Joseph Ferguson began his third term as Chicago’s Inspector General in November 2017. Prior to becoming Inspector General, Ferguson spent 15 years with the United States Attorney’s Office (USAO) for the Northern District of Illinois. Ferguson was a Chief of the USAO’s Money Laundering and Forfeiture Section and a Deputy in the Complex Fraud and Financial Crimes Section, where he directed cases related to terrorism financing, government programs, health care, and bank fraud cases. His work included: public corruption, health care fraud, labor racketeering, and terrorism, as well as gun, narcotics, and drug-related violent crime cases. His earlier work as a Civil Division attorney included affirmative civil fraud litigation under the False Claims Act, employment discrimination (Title VII), civil rights, and environmental law. He has also served as counsel on environmental enforcement and death penalty matters brought before the US Supreme Court.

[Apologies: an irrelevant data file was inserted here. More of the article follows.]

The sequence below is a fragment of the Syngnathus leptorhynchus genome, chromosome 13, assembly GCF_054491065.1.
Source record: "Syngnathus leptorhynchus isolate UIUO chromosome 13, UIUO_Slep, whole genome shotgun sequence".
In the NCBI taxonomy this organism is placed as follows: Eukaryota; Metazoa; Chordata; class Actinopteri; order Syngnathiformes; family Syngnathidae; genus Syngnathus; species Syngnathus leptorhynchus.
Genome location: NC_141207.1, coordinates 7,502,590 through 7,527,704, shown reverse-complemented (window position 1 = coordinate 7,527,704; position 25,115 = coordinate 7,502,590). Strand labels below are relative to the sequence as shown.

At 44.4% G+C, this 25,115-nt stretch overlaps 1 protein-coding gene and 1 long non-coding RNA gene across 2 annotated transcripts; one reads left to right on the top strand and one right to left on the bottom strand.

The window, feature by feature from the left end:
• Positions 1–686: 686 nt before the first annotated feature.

During Ferguson’s tenure, the Office of Inspector General has grown into one of the nation’s leading municipal oversight agencies through the evolution of its Audit & Program Review Section, and the creation of its Center for Information Technology & Analytics and Public Safety section, while continuing its impactful administrative and criminal Investigations section work. Ferguson also served as co-chair of the Chicago Procurement Reform Task Force (PRTF), which reported out opportunities for the City and its sister agencies to uniformly implement best practices for awarding, managing, and overseeing public contracts.
Ferguson is a lecturer at Loyola University Chicago School of Law as well as the co-director of its National Security and Civil Rights Program. He received his BA from Lake Forest College and his JD from Northwestern University School of Law.